This is the ultimate feel good meal plus leftovers for DAYS.
As lasagne is a bit time consuming, you can prepare the whole meal ahead of time, refrigerate, and pop into the oven the next day, which is what I decided to do.
- 1/2 cup olive oil
- 1 medium yellow onion, finely chopped
- 4 medium garlic cloves, finely chopped
- Handful of baby carrots, finely chopped (I don’t LOVE carrots in my meat sauce so I decided to dial this down a bit)
- 2 celery stalks, finely chopped
- 1 bunch Italian parsley, finely chopped
- 1 1/2 pounds ground bison (but veal and beef work just as well)
- 2 (28-ounce) cans chopped tomatoes
- 1 (6-ounce) can tomato paste
- 1/2 stick of unsalted butter
- 1 1/2 tablespoons kosher salt
- 1 cup whole milk
Besides a bit of
manual labor chopping, this sauce is straightforward and simple. The bison meat (sorry Bucknell) is my own twist on things. Bison meat is leaner than beef with a 3-ounce bison burger containing only 7 grams of fat compared to the traditional beef burger’s 17 grams. Additional fun fact, it’s illegal to use growth hormones in bison. Read more on the benefits here.
Heat your oil in a large, heavy-bottomed pot with a lid over medium heat. When the oil begins to shimmer, add your onion and garlic. Allow the vegetables to cook until translucent, about 5 minutes. Follow with your carrots, celery, and parsley. Season with salt and freshly ground black pepper.
Add your ground meat and stir until well mixed.
Once meat starts to brown, around 10 minutes, add tomatoes. After your tomatoes begin to simmer, add tomato paste and butter. Follow with a few pinches of salt and more freshly ground pepper. Stir frequently for about two minutes.
You’re almost finished! Just add milk and gently whisk. Now, reduce heat to low and leave your pot to simmer. Stir occasionally and cook until sauce is very thick, about an hour and a half.
On to the béchamel sauce. Don’t freak out, béchamel contains a whole lot of butter. BUT, if you think about it, this is spread out through a 12 serving lasagne. Voilà. My kind of logic.
Béchamel Sauce (makes 4 cups)
- 1 stick of unsalted butter
- 4 cups of warm whole milk
- 1/2 cup of flour
- 2 bay leaves
- 1/4 teaspoon ground nutmeg
- 1 teaspoon kosher salt
Melt butter in a small, heavy saucepan until foaming over medium heat. Add your flour, reduce your heat, and stir. (Julia Child suggests using a wooden spoon.) Stir until smooth but don’t let this mixture turn more than a buttery yellow color, about 1 minute.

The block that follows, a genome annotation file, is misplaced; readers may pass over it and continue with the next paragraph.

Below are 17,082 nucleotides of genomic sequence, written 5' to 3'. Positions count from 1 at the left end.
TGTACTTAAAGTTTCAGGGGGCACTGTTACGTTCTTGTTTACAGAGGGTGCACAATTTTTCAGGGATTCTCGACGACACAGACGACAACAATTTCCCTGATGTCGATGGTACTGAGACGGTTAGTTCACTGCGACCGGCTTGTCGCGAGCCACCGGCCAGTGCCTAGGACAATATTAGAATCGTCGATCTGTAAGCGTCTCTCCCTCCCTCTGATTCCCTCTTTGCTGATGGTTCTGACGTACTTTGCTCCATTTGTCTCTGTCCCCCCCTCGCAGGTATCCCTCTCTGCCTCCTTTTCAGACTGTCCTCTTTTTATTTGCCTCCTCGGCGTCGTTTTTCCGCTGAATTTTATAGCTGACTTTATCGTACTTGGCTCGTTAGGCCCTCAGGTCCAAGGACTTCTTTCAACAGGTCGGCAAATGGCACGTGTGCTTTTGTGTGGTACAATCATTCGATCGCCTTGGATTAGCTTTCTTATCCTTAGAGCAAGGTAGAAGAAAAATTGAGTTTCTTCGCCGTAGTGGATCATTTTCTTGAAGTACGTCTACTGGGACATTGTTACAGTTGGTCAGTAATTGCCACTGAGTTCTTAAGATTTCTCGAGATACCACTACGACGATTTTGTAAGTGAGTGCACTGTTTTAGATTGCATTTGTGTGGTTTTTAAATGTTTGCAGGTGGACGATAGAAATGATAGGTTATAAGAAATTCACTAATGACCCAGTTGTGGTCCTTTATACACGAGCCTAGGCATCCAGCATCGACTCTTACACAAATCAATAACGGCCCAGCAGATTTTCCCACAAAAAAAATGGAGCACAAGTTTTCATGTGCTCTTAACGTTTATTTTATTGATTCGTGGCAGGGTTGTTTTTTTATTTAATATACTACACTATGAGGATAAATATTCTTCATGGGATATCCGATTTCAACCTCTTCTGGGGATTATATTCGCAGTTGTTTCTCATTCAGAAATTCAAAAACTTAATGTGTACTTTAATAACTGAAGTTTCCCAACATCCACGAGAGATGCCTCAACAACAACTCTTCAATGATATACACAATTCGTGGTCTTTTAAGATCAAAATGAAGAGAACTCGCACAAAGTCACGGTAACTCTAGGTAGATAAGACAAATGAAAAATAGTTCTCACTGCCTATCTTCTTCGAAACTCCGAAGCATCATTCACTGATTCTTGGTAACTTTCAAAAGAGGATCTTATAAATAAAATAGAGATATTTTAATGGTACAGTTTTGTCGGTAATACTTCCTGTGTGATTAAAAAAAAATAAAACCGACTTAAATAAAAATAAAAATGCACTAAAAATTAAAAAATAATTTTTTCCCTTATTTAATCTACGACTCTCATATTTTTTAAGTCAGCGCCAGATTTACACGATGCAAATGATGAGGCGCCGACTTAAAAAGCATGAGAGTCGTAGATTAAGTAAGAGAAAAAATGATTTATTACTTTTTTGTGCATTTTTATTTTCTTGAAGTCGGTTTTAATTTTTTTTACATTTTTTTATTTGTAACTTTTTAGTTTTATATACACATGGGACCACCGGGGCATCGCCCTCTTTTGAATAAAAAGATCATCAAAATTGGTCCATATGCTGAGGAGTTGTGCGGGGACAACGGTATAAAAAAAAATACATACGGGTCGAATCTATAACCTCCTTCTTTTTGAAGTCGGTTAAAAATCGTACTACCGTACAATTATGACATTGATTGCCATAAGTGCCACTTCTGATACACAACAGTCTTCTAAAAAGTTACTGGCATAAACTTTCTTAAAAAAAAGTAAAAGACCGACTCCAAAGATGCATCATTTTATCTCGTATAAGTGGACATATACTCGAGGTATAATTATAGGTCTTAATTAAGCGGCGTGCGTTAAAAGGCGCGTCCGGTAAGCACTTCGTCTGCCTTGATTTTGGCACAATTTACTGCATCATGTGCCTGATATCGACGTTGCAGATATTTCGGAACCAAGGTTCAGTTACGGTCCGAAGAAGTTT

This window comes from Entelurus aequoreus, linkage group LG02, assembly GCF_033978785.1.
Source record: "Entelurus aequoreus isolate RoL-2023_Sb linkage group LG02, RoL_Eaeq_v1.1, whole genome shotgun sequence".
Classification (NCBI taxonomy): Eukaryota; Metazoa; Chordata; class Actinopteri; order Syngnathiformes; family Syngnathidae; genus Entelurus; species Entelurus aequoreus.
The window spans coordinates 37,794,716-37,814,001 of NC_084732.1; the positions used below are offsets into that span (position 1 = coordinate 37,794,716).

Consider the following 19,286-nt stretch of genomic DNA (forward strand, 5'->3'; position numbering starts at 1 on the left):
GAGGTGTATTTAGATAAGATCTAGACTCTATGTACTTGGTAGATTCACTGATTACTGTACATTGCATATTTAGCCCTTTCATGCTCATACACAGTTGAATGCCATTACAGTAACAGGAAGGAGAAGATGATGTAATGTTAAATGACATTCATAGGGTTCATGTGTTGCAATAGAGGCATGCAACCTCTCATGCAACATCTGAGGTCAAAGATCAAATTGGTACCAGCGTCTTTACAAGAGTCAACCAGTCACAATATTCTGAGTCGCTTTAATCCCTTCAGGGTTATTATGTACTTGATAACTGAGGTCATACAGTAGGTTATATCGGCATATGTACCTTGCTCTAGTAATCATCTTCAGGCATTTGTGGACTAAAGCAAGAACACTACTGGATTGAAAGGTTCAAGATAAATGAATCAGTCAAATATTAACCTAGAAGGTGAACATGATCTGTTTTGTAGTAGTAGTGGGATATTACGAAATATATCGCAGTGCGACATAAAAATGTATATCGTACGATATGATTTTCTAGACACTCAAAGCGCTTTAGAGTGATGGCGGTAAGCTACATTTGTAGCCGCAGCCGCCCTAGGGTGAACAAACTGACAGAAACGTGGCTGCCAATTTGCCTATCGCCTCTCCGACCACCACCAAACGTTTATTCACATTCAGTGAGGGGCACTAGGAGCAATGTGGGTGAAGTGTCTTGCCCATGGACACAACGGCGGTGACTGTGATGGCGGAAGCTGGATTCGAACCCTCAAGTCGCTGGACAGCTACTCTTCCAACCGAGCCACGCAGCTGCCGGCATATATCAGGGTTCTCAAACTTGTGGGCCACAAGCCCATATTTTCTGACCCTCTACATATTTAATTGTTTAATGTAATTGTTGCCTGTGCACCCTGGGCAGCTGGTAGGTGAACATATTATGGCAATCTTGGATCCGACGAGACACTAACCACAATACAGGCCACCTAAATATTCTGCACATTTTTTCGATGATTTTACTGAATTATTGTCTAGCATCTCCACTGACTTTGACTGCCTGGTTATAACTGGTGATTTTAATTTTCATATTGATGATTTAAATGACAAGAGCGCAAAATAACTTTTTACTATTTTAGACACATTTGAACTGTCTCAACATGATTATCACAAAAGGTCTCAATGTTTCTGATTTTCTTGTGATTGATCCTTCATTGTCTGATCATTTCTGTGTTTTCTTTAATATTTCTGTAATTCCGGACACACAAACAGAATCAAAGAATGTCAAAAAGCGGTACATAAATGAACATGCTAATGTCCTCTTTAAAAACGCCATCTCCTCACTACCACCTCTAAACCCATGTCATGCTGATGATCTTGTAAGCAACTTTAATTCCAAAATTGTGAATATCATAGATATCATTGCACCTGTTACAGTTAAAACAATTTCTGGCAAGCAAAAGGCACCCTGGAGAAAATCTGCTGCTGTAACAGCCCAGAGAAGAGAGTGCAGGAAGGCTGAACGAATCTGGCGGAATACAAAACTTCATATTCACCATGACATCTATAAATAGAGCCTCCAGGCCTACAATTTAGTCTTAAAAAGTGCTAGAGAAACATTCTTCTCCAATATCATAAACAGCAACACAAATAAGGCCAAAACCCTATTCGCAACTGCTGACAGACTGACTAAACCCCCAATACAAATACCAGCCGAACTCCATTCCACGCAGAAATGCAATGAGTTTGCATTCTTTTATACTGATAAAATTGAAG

Gradually whisk in milk. Add bay leaves and cook until just thickened, stirring often.
After about 10 minutes, your béchamel is almost complete! Stir in your nutmeg and salt and don’t forget to remove your bay leaf. Leave your sauce to cool for a few minutes as you gather your ingredient to begin the lasagne layering process.
- 10 cups ragu alla bolognese
- 1 (9-ounce) box no-boil lasagne noodles
- 12 ounces mild provolone cheese, very thinly sliced
- 4 cups
- 1 cup finely grated Parmigiano-Reggiano cheese
Spread a thin layer of bolognese sauce, about 2 cups, over the bottom of a 13-by-9-inch baking dish.
Build your lasagne by layering 4 noodles over the sauce. Top with another 2 cups Bolognese sauce and spread it evenly to the edges of the dish. Cover with about 6 slices of provolone cheese.
Spread 1 cup of the béchamel sauce in a thin layer and top with 1/4 cup of the grated Parmigiano-Reggiano cheese.
Layer the next set of noodles perpendicular to the direction of the first layer and top with another layer of filling (bolognese + provolone + béchamel + parmesan).
Repeat 2 more times, being sure to place each layer of lasagne noodles perpendicular to the previous layer.
Cover the dish tightly with aluminum foil. Either place in the fridge to store over night or pop into your oven.
When you’re ready, place your lasagne on the center rack of the your 375°F oven. Allow your lasagne to bake for 40 minutes. Now the next step is crucial for a crispy, deliciously crusted top. Remove the foil and continue baking until the edges and top are brown, about 20 minutes more.
I know you are just dying to dig in but allow your decadent dish to cool for 20-30 minutes before slicing.
And for the wine paring, I enjoyed my lasagna with a 2010 Tikal Patriota, a gift from my mother, the original wine enthusiast in the family. This is a bonarda / malbec blend with a beautiful inky purple hue.
Loaded with notes of dark fruit, tobacco and oak, Tikal Patriota feels smooth on the pallet but still has the muscle of a typical malbec. This wine definitely has the power to cut through the natural acidity of your tomato based lasagna while at the same time complementing the creaminess of the béchamel.